Gates: Microsoft To Increase Patent Filing

In annual meeting with financial analysts, Microsoft's chairman puts the focus on R&D and intellectual property.
Microsoft will continue to ramp up its patent filing and intellectual-property licensing efforts, chairman and chief software architect Bill Gates said today in a meeting with financial analysts at the company's Redmond, Wash., campus.

Microsoft plans to file more than 3,000 patents in fiscal 2005 compared with "something over" 2,000 patent filings the previous year, Gates said. The company's planned "cycle of innovation" includes securing intellectual-property rights on Microsoft products and licensing that technology to other companies, signing license agreements to use other companies' software within Microsoft's own products, and providing indemnification protection to customers. Gates said Microsoft is still in the early stages of its licensing program.

Businesses continue to adopt new products and technology at a slower pace than consumers, due to security, compatibility, and complexity issues, Gates said. To get businesses to upgrade, he added, "You've got to make the cost-benefit there very straightforward."

In a separate presentation, Will Poole, senior VP of Microsoft's Windows client business, said Microsoft's much-anticipated Windows XP Service Pack 2 upgrade is on track to ship in August. Poole said the security-focused operating system update will ship primarily via the Web.

As Microsoft looks for growth, it sees opportunity in selling PCs to consumers who don't already have computers and, for those who do, in converting the large number of pirated copies of Windows into revenue-generating licenses. Microsoft estimates that about 60% of U.S. households have PCs and that in other parts of the world the percentages are significantly lower.

And Windows piracy isn't just a problem in emerging markets. Poole estimated that 22% of the installed base of PCs in the United States run unlicensed versions of Windows. That translates into 12 million PCs. By comparison, in China, where the piracy rate is higher but the installed PC base is lower, about 13 million PCs run unlicensed versions of Windows.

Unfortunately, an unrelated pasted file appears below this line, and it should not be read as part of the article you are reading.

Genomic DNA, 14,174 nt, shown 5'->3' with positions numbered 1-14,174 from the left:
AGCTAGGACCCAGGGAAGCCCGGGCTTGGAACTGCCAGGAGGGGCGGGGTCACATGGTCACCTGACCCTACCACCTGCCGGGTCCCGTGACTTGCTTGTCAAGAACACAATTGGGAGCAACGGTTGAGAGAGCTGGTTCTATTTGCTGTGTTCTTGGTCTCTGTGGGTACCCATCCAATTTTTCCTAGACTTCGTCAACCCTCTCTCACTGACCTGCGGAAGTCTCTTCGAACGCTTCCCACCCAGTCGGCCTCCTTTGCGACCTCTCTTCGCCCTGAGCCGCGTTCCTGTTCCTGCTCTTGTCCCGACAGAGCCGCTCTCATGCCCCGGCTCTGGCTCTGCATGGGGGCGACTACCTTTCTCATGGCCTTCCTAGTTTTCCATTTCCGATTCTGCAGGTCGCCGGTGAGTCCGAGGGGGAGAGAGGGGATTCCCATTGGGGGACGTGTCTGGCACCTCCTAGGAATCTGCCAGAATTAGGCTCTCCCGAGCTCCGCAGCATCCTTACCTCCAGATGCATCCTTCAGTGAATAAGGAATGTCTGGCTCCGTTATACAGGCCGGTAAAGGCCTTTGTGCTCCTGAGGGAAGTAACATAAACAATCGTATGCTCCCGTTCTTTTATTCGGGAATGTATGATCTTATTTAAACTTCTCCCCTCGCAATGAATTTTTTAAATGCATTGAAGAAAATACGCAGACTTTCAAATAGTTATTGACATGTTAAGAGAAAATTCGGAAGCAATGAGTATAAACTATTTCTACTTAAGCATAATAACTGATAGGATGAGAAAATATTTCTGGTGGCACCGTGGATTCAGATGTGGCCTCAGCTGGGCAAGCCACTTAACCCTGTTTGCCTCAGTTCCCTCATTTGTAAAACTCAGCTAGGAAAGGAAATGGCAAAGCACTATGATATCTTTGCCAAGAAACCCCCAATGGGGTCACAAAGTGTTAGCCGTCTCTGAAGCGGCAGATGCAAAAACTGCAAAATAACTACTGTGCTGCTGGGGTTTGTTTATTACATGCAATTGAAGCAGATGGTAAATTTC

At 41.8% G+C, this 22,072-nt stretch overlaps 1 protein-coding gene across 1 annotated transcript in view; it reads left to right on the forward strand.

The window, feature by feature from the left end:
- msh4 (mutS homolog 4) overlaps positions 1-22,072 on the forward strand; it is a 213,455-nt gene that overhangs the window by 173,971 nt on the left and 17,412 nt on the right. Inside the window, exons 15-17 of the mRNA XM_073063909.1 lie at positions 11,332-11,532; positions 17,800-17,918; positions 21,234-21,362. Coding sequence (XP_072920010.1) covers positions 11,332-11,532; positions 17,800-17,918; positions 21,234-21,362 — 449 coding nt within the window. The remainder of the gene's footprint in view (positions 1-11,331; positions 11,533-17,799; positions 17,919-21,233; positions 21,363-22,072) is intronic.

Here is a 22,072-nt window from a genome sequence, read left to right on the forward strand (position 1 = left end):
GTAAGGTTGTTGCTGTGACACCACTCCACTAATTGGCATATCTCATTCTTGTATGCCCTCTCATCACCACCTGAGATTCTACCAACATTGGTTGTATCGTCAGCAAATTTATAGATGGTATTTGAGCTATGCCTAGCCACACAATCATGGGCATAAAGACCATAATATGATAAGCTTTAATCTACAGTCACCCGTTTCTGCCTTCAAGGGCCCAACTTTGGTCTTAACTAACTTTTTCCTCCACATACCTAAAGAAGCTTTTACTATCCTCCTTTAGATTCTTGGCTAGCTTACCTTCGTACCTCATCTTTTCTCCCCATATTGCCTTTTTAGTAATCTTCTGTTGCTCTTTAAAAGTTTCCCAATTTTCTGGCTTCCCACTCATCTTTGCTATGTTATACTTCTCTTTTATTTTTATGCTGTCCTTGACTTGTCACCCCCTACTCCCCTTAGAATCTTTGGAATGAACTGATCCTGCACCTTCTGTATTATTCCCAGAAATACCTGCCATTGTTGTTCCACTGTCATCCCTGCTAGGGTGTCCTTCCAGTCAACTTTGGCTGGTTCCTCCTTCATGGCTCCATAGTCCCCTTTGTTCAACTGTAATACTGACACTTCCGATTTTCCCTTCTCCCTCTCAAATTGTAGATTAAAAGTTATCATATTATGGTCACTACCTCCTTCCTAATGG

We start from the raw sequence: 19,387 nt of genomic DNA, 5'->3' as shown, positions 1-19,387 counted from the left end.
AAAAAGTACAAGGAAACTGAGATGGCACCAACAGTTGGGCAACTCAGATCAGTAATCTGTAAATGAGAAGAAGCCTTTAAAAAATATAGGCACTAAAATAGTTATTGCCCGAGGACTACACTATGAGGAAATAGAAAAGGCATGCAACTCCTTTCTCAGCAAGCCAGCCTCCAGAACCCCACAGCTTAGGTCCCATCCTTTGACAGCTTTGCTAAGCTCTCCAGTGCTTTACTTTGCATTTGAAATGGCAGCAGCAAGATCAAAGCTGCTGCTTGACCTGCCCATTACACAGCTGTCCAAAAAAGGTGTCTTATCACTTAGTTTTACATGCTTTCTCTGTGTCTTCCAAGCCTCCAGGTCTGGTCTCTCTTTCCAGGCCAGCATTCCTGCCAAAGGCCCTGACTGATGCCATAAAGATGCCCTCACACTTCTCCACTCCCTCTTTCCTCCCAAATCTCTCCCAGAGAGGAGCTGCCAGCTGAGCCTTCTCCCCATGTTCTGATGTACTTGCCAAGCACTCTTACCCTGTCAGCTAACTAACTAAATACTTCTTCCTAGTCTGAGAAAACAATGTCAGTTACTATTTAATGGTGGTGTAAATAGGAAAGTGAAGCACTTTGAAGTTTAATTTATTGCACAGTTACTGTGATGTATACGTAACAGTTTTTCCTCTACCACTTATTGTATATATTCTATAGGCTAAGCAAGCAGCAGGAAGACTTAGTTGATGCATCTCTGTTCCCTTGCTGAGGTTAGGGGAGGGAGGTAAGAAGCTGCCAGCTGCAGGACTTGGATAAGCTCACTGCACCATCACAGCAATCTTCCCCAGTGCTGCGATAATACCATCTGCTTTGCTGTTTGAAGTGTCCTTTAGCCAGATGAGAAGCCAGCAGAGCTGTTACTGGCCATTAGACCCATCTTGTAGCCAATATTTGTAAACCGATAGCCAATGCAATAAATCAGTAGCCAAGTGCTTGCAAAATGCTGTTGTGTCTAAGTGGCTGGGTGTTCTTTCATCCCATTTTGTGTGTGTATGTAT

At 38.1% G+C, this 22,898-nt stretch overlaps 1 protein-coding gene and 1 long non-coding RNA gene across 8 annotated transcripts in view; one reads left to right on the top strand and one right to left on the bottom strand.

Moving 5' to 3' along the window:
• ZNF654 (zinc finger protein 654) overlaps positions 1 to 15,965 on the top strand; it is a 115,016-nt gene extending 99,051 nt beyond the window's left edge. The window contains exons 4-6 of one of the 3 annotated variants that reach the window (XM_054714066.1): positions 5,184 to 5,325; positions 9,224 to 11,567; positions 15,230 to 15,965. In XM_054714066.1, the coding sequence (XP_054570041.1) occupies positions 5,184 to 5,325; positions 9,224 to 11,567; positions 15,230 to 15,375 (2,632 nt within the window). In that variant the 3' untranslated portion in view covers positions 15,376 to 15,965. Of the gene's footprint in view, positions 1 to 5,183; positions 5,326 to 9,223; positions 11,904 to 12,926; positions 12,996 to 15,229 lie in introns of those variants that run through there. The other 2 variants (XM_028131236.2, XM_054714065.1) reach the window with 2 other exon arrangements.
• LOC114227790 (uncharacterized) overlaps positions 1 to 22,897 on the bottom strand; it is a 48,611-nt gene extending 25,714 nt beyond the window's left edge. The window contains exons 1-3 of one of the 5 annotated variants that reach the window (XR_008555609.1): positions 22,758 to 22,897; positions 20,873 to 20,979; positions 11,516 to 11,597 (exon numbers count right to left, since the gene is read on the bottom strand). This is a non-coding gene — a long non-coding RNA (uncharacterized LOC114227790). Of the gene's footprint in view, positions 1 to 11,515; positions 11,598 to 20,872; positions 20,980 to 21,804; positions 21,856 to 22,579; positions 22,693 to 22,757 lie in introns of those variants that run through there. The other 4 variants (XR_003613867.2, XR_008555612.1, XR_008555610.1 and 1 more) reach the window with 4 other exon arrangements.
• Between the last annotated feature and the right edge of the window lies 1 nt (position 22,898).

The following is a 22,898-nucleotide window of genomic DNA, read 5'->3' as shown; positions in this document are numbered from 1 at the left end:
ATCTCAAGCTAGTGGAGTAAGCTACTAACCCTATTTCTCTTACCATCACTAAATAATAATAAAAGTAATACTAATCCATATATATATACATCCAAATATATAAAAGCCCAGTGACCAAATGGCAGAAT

Eric Rudder, senior VP of Microsoft's server and tools business, laid out Microsoft's server-product road map through the end of next year. In the second half of this year, Operations Manager 2005 and Virtual Server 2005 are due. Next year, the rollout will include a version of Windows Server 2003 designed for dual 32-bit, 64-bit processors, Windows Server 2003 Release 2, Visual Studio 2005, SQL Server 2005, and System Center 2005, which combines the functionality of System Management Server and Microsoft Operations Manager under one umbrella.

In addition, Microsoft plans to release next year a version of Windows Server 2003 for supercomputing-class applications. The company will tune its Visual Studio 2005 tools to work with the new Windows Server 2003 High-Performance Computing release, and it's encouraging independent software vendors to write software for the platform based on the industry-standard Message Passing Interface.

Microsoft demonstrated for the first time a data-search engine in development that promises to scour both the Web and a PC's hard drive for relevant matches. For example, it might find data inside an Excel spreadsheet that's attached to an electronic message, as well as on a faraway Web server.

"People say, 'What do you bring to the party?' It's the ability to search what's beyond the Web," said Yusuf Mehdi, corporate VP of MSN Information Services and Merchant Platform. Microsoft's search engine is based on technology from Microsoft Research and the company's Office and Longhorn development groups, and it has already indexed more than a billion documents. Mehdi declined to say when it will be ready.

CEO Steve Ballmer estimated that within four years 40% of Microsoft's profits will be generated by the company's emerging lines of business: enterprise applications, software for mobile devices, MSN, and home and entertainment.

The vendor might also enter entirely new lines of business, which could have a negative impact on profitability, Ballmer said.

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